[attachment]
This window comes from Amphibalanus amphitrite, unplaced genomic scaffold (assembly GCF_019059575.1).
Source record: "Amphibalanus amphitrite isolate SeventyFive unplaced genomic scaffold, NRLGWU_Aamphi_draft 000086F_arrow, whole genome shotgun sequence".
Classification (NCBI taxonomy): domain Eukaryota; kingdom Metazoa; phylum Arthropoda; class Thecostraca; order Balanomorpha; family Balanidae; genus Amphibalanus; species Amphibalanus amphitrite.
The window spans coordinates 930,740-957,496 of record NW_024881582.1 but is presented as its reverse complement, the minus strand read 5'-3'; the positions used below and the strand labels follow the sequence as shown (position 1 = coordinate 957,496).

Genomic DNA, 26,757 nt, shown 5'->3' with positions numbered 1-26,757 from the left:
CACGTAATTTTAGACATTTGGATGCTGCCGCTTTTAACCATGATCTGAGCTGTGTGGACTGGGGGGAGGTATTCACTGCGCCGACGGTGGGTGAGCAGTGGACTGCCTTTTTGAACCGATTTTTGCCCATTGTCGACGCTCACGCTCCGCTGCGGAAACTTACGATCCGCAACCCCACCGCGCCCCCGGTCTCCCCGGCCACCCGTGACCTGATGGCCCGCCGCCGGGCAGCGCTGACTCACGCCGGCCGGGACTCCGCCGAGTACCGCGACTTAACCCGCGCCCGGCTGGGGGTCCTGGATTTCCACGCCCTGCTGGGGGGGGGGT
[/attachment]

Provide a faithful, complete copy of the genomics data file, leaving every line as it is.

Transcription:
This window comes from Amphibalanus amphitrite, unplaced genomic scaffold (assembly GCF_019059575.1).
Source record: "Amphibalanus amphitrite isolate SeventyFive unplaced genomic scaffold, NRLGWU_Aamphi_draft 000086F_arrow, whole genome shotgun sequence".
Classification (NCBI taxonomy): domain Eukaryota; kingdom Metazoa; phylum Arthropoda; class Thecostraca; order Balanomorpha; family Balanidae; genus Amphibalanus; species Amphibalanus amphitrite.
The window spans coordinates 930,740-957,496 of record NW_024881582.1 but is presented as its reverse complement, the minus strand read 5'-3'; the positions used below and the strand labels follow the sequence as shown (position 1 = coordinate 957,496).

Genomic DNA, 26,757 nt, shown 5'->3' with positions numbered 1-26,757 from the left:
CACGTAATTTTAGACATTTGGATGCTGCCGCTTTTAACCATGATCTGAGCTGTGTGGACTGGGGGGAGGTATTCACTGCGCCGACGGTGGGTGAGCAGTGGACTGCCTTTTTGAACCGATTTTTGCCCATTGTCGACGCTCACGCTCCGCTGCGGAAACTTACGATCCGCAACCCCACCGCGCCCCCGGTCTCCCCGGCCACCCGTGACCTGATGGCCCGCCGCCGGGCAGCGCTGACTCACGCCGGCCGGGACTCCGCCGAGTACCGCGACTTAACCCGCGCCCGGCTGGGGGTCCTGGATTTCCACGCCCTGCTGGGGGGGGGGT